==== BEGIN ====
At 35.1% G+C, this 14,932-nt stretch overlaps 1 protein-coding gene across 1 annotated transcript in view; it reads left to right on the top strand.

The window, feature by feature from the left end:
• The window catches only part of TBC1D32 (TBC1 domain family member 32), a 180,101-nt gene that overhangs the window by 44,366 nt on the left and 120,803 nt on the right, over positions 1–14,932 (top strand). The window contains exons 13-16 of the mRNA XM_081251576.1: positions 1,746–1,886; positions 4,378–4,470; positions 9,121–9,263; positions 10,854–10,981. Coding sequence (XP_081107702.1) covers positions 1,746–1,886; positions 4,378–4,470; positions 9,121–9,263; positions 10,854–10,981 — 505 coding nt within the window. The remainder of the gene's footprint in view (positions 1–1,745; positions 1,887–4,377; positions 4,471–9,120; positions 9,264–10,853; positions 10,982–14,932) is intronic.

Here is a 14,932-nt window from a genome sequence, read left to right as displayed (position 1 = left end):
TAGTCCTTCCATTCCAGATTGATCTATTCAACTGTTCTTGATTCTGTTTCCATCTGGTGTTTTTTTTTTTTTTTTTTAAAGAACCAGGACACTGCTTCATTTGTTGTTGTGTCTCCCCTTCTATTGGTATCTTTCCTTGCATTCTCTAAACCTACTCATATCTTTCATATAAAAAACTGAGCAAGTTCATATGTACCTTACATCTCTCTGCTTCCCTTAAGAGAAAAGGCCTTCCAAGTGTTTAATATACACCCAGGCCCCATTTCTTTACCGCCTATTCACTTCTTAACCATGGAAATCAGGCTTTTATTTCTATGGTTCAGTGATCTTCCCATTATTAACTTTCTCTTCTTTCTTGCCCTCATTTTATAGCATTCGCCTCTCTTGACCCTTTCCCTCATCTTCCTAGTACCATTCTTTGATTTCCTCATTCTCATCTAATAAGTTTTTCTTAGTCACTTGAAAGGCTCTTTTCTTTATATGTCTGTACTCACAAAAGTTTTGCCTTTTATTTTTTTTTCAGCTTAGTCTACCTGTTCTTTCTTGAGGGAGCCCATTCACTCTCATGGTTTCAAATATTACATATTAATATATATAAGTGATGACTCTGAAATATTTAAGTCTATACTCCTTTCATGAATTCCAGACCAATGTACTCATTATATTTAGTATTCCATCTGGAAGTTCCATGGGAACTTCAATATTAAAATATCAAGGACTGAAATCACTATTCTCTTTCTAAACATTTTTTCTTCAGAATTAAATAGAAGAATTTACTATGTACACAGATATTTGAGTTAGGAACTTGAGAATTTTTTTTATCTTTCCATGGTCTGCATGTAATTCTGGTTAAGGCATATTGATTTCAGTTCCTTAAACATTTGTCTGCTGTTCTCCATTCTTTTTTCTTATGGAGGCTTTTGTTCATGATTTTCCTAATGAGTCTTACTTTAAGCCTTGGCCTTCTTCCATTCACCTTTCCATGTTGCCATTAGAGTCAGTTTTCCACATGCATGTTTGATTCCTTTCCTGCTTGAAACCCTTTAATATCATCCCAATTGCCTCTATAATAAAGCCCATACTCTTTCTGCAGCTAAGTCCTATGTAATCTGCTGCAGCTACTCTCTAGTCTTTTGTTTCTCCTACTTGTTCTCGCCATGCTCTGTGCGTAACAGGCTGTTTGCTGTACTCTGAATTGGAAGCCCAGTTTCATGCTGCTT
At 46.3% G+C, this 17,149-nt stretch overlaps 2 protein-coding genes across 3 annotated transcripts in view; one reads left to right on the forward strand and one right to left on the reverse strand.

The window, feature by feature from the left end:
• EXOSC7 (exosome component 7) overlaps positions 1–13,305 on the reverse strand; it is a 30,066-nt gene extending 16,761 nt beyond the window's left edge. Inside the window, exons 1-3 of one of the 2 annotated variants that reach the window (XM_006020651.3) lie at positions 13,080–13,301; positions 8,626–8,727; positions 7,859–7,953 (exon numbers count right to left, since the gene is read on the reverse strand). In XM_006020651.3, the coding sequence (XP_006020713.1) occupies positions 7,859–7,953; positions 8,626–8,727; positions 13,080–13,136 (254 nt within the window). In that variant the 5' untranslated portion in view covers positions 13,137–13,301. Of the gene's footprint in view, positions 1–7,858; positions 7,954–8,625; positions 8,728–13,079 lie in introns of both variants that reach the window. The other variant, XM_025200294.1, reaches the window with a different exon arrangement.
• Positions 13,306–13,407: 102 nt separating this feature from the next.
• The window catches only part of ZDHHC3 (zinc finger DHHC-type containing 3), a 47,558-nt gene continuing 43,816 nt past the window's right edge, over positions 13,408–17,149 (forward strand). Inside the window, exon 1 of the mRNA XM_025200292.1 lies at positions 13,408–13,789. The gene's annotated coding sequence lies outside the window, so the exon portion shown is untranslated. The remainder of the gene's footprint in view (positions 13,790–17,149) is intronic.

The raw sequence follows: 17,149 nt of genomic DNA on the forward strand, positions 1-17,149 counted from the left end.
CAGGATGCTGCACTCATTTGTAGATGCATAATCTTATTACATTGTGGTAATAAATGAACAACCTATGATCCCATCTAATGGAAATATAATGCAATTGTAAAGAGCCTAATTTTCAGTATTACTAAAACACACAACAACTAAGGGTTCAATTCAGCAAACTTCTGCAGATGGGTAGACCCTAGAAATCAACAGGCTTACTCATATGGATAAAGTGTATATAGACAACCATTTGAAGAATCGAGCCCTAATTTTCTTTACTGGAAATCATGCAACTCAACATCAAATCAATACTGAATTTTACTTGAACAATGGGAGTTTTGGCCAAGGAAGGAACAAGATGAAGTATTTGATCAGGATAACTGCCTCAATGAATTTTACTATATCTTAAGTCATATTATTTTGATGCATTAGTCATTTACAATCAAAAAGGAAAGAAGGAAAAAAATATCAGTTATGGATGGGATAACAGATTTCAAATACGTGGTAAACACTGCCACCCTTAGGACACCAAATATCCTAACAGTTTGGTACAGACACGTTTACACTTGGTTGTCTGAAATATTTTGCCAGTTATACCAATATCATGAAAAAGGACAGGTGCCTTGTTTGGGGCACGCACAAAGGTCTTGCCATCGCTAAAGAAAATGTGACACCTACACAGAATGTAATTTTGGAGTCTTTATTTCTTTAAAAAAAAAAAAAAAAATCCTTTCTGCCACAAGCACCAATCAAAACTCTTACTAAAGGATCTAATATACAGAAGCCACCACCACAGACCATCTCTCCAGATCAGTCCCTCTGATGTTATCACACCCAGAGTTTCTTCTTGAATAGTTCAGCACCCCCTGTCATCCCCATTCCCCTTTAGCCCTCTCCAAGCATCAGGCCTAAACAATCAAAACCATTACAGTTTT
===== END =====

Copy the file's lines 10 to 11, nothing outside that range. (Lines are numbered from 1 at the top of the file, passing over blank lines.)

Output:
• The window catches only part of ZDHHC3 (zinc finger DHHC-type containing 3), a 47,558-nt gene continuing 43,816 nt past the window's right edge, over positions 13,408–17,149 (forward strand). Inside the window, exon 1 of the mRNA XM_025200292.1 lies at positions 13,408–13,789. The gene's annotated coding sequence lies outside the window, so the exon portion shown is untranslated. The remainder of the gene's footprint in view (positions 13,790–17,149) is intronic.

The raw sequence follows: 17,149 nt of genomic DNA on the forward strand, positions 1-17,149 counted from the left end.